We gained insights on residents’ appetite for new forms of taxation, support for financing
programs such as a land bank, and perceptions on city investment priorities. Importantly, we got people thinking about the fact that progress isn’t free. We also conducted individual interviews with most of the city’s department heads to glean initial insights and suggestions based on departmental perspectives and priorities.

Even before we wrote the roadmap, we saw how this more thematic method was creating new connections and positive relationships. For example, Steve Smith, a prominent local developer who participated in the housing workshop, said he learned he needed to “narrow the geography” of his thinking and that the best benefit for the community would come from “density and infill within the city limits” rather than “building another subdivision in a cornfield.”

Also as a result of the relationships formed during that workshop, Smith was invited to speak at the city’s housing symposium that fall. That experience, he said, completely transformed his thinking about the type of housing South Bend needed. “The quality of insights generated at these events couldn’t be replicated,” he said, “and helped me access data and patterns I never would have otherwise.”

Connective tissue for a more prosperous city
In describing South Bend today, one of our workshop participants put it best: “Great ingredients without a good recipe.” This theme — that the city possesses the raw materials for a more prosperous, thriving community but requires far greater cohesion and clarity to bring these assets together effectively — emerged ubiquitously during the SB 2045 Plan engagement process.

Our roadmap (or conceptual framework) for the city’s comprehensive plan was therefore based on this core idea of building connective tissue: better, broader, and stronger relationships among city departments and agencies as well as with — and within — the community. Rather than organizing the plan around policy topics, we showed how the city could frame the comprehensive plan around the strategic choices and priorities identified through the engagement process, including ideas for rough benchmarks and desired outcomes.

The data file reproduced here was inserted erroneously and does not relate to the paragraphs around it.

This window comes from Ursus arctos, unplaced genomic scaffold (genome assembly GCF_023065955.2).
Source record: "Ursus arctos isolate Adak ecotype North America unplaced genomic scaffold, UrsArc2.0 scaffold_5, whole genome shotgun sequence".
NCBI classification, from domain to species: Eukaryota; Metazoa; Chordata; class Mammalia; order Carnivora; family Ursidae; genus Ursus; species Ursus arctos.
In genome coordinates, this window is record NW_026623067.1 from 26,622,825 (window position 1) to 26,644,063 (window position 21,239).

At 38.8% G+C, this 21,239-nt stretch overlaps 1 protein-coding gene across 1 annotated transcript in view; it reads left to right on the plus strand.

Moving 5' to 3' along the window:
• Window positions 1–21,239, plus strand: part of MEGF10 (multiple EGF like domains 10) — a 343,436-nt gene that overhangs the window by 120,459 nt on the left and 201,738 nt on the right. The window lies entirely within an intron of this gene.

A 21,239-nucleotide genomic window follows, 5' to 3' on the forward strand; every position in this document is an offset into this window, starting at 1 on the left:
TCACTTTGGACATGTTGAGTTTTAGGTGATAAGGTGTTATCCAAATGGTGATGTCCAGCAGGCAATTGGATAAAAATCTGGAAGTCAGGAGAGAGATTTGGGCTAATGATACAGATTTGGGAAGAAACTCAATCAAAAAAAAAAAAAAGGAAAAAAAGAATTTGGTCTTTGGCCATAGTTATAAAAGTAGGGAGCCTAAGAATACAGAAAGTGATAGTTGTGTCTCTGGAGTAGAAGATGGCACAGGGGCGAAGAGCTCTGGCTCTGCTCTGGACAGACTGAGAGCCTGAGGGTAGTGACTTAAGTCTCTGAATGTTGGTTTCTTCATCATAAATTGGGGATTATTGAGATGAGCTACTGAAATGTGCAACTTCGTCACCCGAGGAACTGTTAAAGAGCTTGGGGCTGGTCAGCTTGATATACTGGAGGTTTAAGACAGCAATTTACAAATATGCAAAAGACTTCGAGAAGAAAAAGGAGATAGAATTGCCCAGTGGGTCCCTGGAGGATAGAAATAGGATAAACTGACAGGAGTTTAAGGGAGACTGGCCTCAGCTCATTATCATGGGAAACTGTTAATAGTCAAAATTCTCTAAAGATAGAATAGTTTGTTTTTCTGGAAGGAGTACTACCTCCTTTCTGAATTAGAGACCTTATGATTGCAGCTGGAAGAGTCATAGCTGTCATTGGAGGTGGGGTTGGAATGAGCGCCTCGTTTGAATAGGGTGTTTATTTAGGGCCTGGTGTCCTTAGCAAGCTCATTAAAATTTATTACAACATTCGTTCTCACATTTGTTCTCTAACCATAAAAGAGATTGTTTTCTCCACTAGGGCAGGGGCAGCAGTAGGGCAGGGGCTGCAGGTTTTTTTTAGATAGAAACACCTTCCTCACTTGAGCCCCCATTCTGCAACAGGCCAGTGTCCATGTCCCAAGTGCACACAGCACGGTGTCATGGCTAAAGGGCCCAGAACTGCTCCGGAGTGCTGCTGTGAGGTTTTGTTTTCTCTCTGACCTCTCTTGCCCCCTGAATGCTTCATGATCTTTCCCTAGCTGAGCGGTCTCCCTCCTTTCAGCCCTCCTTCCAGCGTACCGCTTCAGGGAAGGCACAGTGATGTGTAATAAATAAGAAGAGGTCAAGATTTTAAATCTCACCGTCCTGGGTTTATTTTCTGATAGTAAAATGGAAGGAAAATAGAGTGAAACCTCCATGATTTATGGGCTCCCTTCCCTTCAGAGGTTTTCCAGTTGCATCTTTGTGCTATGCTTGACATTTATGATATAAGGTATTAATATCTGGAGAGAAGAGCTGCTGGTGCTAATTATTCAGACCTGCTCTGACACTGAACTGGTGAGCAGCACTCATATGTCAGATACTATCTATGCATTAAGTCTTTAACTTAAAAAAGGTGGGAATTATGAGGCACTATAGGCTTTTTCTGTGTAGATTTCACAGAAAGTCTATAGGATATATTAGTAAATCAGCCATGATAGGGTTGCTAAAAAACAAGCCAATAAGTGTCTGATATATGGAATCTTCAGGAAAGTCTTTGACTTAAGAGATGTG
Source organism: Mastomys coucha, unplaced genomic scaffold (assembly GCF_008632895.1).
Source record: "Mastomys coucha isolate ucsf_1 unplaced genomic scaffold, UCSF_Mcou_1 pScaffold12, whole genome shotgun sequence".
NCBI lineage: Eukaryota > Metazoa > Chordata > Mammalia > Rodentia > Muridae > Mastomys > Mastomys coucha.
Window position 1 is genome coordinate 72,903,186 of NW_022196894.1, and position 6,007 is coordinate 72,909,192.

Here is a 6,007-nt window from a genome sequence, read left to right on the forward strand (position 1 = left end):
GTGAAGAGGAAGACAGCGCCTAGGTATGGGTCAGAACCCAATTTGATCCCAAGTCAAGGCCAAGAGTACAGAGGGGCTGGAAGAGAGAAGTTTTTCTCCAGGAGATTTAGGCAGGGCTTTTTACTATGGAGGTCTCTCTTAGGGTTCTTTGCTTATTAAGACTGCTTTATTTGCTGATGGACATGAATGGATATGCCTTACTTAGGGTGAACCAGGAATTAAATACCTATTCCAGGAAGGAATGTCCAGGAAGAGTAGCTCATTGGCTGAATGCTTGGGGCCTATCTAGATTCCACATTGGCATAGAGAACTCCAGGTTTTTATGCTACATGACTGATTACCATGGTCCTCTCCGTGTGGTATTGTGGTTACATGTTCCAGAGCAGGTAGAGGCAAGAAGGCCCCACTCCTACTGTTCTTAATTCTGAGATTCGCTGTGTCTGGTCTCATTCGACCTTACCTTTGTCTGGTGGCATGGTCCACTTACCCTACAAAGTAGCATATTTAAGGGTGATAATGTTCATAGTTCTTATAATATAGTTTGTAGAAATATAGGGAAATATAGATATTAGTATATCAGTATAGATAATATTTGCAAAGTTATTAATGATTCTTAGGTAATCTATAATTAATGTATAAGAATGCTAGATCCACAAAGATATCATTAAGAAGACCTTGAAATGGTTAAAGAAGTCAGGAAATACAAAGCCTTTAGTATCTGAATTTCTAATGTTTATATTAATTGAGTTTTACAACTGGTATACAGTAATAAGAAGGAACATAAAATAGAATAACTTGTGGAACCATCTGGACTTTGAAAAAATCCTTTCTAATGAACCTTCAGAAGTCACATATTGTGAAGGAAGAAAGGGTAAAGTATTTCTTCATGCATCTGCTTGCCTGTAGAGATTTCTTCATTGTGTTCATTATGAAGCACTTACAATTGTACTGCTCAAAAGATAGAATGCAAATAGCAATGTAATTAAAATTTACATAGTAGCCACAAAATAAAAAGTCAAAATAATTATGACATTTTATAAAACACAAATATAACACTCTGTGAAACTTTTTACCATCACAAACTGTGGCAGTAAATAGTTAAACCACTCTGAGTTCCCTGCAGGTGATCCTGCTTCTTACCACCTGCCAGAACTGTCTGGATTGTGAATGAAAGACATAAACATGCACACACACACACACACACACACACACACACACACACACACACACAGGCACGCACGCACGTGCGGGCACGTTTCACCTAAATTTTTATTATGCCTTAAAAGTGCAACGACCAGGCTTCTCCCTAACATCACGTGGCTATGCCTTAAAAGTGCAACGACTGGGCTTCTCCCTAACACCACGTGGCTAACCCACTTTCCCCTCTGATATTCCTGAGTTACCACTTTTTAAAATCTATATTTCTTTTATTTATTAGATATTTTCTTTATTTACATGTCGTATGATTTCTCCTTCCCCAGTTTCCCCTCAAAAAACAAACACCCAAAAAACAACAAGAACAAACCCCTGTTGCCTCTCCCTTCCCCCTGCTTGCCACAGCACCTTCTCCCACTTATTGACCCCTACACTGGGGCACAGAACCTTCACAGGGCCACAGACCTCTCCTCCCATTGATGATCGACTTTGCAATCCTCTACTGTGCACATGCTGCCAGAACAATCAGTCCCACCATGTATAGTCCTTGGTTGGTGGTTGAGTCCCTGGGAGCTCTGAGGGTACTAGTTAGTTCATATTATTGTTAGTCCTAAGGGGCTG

“Any major city policy, whether it’s in housing, health, open space or transportation, cuts across multiple departments and requires buy-in from a range of community stakeholders,” Council Vice President Sheila Niezgodski said of the process. “The roadmap F&A designed for South Bend 2045 makes those cross-cutting connections to show how the city’s assets — its people, location and resources — can be leveraged for a more prosperous, thriving community.”

The city of South Bend demonstrated vision and courage to embark on this experiment with us. City leaders wanted to move beyond just gathering resident input for the plan to ultimately activating the community in realizing it. We believe the dialogue and relationships mobilized during the engagement process of the past year speak to the effectiveness of this model.

As the city begins its next phase for the SB 2045 Plan, we look forward to seeing it come to life and bringing this new approach to other daring cities.